The Seattle Symphony has an extensive catalogue of over 140 recordings, which have brought forth 12 Grammy Award nominations throughout its history. Under the leadership of Ludovic Morlot, now in his fourth season as Music Director, and Executive Director Simon Woods, the Symphony is building a new discography spanning genres and time periods under the Seattle Symphony Media label. The recordings feature both “core repertoire” and some of the eclectic and contemporary programming for which the Seattle Symphony has become recognized at home.

An important characteristic of the label is the combination of live and studio recordings, allowing the organization an unprecedented breadth of repertoire choices that are less easily achieved with an “all-live” label. Distributed by Naxos of America, the recordings are available in both physical and digital formats from a variety of retailers.

All recordings are made in the acoustically superb Benaroya Hall using the Symphony’s own state-of-the-art in-house recording facility. The recordings have been engineered to audiophile standards and aim to capture as realistically as possible the sound of the orchestra performing onstage with naturalistic imaging, depth of field and dynamic range. Digital content will be available in four formats: regular stereo, “Mastered for iTunes,” 96k 24-bit high resolution and 5.1 surround sound.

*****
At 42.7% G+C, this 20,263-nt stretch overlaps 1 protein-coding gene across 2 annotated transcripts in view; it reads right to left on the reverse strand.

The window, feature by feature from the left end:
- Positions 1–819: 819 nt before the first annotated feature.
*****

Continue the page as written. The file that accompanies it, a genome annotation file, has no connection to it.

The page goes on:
Earlier releases on Seattle Symphony Media feature Ludovic Morlot conducting the Symphony in works by French and American composers, celebrating the flourishing relationship between this French conductor and American orchestra that has electrified audiences in Seattle. The discs include works by Charles Ives, Elliott Carter, George Gershwin, Henri Dutilleux, Maurice Ravel, Camille Saint-Saëns and Gabriel Fauré.
SSM 1001 - Henri Dutilleux: Symphony No. 1, Tout un monde lointainThe Shadows of Time
SSM 1002 - Ravel: Orchestral Works; Saint-Saëns: Organ Symphony
SSM 1003 - Ives: Symphony No. 2; Carter: Instances; Gershwin: An American in Paris
SSM 1004 - Fauré: Masques et bergamasques, Pelléas et Mélisande, Dolly, Pavane, Fantaisie, Berceuse, Élegié

Support for Seattle Symphony Media comes from Joan Watjen in memory of her husband Craig.
Tomoko Muyaikama’s performance was underwritten by the Atsuhiko and Ina Goodwin Tateuchi Foundation

About the Seattle Symphony 

Founded in 1903, the Seattle Symphony is one of America’s leading symphony orchestras and is internationally acclaimed for its innovative programming and extensive recording history. Under the leadership of Music Director Ludovic Morlot since September 2011, the Symphony is heard live from September through July by more than 300,000 people annually. It performs in one of the finest modern concert halls in the world — the acoustically superb Benaroya Hall — in downtown Seattle. Its extensive education and community-engagement programs reach over 100,000 children and adults each year. The Seattle Symphony has a deep commitment to new music, commissioning many works by living composers each season, including John Luther Adams’ recent Become Ocean, which won the 2014 Pulitzer Prize for Music. The orchestra has made more than 140 recordings and has received 12 Grammy nominations, two Emmy Awards and numerous other accolades. In 2014 the Symphony launched its in-house recording label, Seattle Symphony Media.